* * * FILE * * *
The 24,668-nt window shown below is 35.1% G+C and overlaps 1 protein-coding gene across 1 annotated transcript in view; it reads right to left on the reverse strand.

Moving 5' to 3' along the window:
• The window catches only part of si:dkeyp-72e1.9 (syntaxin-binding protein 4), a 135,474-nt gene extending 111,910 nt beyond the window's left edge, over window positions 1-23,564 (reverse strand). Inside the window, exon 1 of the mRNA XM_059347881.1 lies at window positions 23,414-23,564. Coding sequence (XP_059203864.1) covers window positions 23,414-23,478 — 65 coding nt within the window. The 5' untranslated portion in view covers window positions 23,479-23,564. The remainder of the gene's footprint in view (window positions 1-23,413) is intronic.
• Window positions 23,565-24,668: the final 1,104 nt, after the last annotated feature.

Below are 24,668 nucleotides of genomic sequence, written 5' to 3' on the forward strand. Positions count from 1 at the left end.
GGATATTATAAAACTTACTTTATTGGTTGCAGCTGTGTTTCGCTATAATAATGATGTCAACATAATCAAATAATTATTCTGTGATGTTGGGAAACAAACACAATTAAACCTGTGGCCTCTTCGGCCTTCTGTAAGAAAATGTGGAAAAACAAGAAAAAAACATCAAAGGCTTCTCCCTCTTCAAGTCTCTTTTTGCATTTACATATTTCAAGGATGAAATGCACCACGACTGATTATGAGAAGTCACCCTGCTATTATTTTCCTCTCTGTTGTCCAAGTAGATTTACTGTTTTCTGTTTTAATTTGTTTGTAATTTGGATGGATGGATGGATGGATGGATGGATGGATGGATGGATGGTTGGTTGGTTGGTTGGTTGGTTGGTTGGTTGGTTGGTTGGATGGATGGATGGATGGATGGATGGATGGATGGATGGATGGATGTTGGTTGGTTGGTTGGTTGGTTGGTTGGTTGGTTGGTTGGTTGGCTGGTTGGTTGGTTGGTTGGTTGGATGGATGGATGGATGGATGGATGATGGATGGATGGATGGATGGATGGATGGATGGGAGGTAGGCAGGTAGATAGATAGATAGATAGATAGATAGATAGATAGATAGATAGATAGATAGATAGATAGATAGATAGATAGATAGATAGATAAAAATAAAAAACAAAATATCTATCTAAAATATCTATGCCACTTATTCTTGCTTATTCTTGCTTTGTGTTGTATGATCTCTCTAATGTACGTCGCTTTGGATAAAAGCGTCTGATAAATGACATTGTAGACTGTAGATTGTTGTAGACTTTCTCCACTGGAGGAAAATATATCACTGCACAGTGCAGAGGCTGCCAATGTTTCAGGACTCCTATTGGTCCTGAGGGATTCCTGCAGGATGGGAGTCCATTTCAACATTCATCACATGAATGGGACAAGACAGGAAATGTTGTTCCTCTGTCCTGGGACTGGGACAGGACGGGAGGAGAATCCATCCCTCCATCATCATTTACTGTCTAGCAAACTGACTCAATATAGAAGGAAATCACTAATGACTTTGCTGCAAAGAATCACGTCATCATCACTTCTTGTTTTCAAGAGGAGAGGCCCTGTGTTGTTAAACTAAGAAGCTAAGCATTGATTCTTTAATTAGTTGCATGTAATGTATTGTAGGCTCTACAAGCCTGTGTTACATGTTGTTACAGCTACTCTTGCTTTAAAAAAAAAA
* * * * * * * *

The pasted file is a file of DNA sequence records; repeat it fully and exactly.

The 24,668-nt window shown below is 35.1% G+C and overlaps 1 protein-coding gene across 1 annotated transcript in view; it reads right to left on the reverse strand.

Moving 5' to 3' along the window:
• The window catches only part of si:dkeyp-72e1.9 (syntaxin-binding protein 4), a 135,474-nt gene extending 111,910 nt beyond the window's left edge, over window positions 1-23,564 (reverse strand). Inside the window, exon 1 of the mRNA XM_059347881.1 lies at window positions 23,414-23,564. Coding sequence (XP_059203864.1) covers window positions 23,414-23,478 — 65 coding nt within the window. The 5' untranslated portion in view covers window positions 23,479-23,564. The remainder of the gene's footprint in view (window positions 1-23,413) is intronic.
• Window positions 23,565-24,668: the final 1,104 nt, after the last annotated feature.

Below are 24,668 nucleotides of genomic sequence, written 5' to 3' on the forward strand. Positions count from 1 at the left end.
GGATATTATAAAACTTACTTTATTGGTTGCAGCTGTGTTTCGCTATAATAATGATGTCAACATAATCAAATAATTATTCTGTGATGTTGGGAAACAAACACAATTAAACCTGTGGCCTCTTCGGCCTTCTGTAAGAAAATGTGGAAAAACAAGAAAAAAACATCAAAGGCTTCTCCCTCTTCAAGTCTCTTTTTGCATTTACATATTTCAAGGATGAAATGCACCACGACTGATTATGAGAAGTCACCCTGCTATTATTTTCCTCTCTGTTGTCCAAGTAGATTTACTGTTTTCTGTTTTAATTTGTTTGTAATTTGGATGGATGGATGGATGGATGGATGGATGGATGGATGGATGGTTGGTTGGTTGGTTGGTTGGTTGGTTGGTTGGTTGGTTGGATGGATGGATGGATGGATGGATGGATGGATGGATGGATGGATGTTGGTTGGTTGGTTGGTTGGTTGGTTGGTTGGTTGGTTGGTTGGCTGGTTGGTTGGTTGGTTGGTTGGATGGATGGATGGATGGATGGATGATGGATGGATGGATGGATGGATGGATGGATGGGAGGTAGGCAGGTAGATAGATAGATAGATAGATAGATAGATAGATAGATAGATAGATAGATAGATAGATAGATAGATAGATAGATAGATAGATAAAAATAAAAAACAAAATATCTATCTAAAATATCTATGCCACTTATTCTTGCTTATTCTTGCTTTGTGTTGTATGATCTCTCTAATGTACGTCGCTTTGGATAAAAGCGTCTGATAAATGACATTGTAGACTGTAGATTGTTGTAGACTTTCTCCACTGGAGGAAAATATATCACTGCACAGTGCAGAGGCTGCCAATGTTTCAGGACTCCTATTGGTCCTGAGGGATTCCTGCAGGATGGGAGTCCATTTCAACATTCATCACATGAATGGGACAAGACAGGAAATGTTGTTCCTCTGTCCTGGGACTGGGACAGGACGGGAGGAGAATCCATCCCTCCATCATCATTTACTGTCTAGCAAACTGACTCAATATAGAAGGAAATCACTAATGACTTTGCTGCAAAGAATCACGTCATCATCACTTCTTGTTTTCAAGAGGAGAGGCCCTGTGTTGTTAAACTAAGAAGCTAAGCATTGATTCTTTAATTAGTTGCATGTAATGTATTGTAGGCTCTACAAGCCTGTGTTACATGTTGTTACAGCTACTCTTGCTTTAAAAAAAAAA